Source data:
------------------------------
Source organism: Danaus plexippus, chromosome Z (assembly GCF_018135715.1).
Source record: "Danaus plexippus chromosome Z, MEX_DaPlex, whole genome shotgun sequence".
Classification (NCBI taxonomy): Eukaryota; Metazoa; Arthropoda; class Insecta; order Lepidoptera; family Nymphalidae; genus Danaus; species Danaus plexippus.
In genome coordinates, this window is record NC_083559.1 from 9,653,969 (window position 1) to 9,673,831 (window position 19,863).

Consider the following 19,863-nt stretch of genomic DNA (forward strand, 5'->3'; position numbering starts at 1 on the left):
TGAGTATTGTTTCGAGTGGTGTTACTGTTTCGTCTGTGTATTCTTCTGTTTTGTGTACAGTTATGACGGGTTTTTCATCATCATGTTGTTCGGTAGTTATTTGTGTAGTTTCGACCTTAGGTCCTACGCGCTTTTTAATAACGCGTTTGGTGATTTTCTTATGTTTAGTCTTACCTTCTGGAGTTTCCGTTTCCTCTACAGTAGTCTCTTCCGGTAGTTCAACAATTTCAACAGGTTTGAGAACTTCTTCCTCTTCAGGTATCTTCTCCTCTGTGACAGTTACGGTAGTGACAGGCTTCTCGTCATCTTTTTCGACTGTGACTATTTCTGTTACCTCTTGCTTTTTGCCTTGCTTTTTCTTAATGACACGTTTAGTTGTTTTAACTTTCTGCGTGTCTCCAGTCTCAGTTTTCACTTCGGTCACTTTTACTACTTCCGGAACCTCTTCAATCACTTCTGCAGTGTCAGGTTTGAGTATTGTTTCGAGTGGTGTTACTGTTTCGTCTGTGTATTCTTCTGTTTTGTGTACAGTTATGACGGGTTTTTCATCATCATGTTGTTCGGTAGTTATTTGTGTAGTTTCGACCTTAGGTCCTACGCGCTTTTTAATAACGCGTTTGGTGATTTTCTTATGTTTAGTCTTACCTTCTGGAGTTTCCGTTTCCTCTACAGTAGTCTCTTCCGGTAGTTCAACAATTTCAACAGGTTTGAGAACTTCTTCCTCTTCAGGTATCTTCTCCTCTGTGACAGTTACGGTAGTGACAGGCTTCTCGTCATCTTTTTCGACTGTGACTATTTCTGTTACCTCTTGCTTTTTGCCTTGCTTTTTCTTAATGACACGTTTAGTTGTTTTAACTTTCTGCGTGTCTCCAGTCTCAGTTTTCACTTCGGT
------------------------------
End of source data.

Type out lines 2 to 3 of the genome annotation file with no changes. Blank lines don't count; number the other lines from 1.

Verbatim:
Source record: "Danaus plexippus chromosome Z, MEX_DaPlex, whole genome shotgun sequence".
Classification (NCBI taxonomy): Eukaryota; Metazoa; Arthropoda; class Insecta; order Lepidoptera; family Nymphalidae; genus Danaus; species Danaus plexippus.